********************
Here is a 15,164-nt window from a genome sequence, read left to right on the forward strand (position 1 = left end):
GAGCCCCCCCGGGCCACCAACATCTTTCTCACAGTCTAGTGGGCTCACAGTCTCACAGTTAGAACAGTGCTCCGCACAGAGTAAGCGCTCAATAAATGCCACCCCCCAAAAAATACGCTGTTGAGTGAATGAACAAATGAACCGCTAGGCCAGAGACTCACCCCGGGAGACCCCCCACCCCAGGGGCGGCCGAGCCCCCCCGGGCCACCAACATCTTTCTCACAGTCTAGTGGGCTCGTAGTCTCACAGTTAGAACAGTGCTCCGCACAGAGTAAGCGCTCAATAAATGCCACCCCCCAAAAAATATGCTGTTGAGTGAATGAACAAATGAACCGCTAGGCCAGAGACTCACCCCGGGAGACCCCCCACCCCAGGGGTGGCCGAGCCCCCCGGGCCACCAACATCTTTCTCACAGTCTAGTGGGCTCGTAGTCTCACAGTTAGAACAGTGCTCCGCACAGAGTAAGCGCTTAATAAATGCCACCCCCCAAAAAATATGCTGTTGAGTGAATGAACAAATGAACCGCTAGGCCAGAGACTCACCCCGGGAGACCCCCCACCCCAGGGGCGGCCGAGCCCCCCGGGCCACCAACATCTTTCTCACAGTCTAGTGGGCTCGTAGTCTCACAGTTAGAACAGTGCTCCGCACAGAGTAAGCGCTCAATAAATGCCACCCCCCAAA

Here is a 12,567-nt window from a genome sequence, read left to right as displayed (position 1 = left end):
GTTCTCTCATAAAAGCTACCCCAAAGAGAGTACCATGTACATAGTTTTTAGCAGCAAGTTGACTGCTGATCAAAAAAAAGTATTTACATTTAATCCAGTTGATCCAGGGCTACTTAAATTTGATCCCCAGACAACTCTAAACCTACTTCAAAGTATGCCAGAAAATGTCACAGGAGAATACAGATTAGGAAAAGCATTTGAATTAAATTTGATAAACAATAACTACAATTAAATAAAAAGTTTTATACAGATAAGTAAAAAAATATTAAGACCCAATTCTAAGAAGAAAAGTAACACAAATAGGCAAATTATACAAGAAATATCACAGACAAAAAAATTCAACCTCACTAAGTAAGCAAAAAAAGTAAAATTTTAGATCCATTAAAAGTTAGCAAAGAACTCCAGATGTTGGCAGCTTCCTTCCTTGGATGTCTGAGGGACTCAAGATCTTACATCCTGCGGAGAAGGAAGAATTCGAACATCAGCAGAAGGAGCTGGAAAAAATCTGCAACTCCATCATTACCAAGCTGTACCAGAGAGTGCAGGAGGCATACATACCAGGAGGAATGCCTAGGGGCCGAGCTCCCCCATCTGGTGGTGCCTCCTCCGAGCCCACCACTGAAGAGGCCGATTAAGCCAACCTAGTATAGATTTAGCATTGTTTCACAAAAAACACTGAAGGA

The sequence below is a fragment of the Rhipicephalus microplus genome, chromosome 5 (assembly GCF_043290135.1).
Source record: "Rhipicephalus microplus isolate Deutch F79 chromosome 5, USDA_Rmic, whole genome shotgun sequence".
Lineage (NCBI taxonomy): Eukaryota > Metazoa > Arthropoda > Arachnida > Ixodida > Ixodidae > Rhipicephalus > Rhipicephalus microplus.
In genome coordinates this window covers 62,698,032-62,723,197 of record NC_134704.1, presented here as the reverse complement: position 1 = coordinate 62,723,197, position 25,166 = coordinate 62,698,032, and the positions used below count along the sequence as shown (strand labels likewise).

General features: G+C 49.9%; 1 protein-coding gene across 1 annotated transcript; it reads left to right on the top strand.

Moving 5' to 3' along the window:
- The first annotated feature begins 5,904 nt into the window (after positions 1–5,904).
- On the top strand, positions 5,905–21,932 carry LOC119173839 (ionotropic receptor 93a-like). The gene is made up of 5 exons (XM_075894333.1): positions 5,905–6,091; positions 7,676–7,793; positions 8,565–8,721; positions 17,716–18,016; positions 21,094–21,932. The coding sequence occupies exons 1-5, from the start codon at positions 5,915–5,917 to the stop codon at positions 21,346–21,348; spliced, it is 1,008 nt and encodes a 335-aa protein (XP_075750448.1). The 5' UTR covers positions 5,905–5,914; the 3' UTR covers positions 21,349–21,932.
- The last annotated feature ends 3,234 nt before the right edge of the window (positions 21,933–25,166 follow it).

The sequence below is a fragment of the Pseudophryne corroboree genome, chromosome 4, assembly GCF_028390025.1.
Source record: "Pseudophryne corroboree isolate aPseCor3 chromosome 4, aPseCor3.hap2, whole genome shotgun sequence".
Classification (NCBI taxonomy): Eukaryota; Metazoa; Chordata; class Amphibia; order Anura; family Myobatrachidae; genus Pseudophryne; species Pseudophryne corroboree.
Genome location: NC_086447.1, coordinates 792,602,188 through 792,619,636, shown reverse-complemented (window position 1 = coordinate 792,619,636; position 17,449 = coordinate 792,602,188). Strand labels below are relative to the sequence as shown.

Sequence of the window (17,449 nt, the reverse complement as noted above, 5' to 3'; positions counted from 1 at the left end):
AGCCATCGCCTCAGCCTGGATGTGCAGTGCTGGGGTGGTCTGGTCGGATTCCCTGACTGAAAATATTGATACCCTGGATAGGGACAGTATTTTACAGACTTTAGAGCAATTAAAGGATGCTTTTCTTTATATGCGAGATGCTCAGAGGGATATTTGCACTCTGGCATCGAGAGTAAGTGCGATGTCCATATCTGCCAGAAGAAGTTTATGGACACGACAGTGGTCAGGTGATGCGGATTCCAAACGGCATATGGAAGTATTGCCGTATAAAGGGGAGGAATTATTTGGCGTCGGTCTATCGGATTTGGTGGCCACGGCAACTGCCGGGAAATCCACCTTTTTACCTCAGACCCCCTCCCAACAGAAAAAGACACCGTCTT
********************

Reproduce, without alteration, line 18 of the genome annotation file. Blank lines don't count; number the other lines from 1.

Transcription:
Sequence of the window (17,449 nt, the reverse complement as noted above, 5' to 3'; positions counted from 1 at the left end):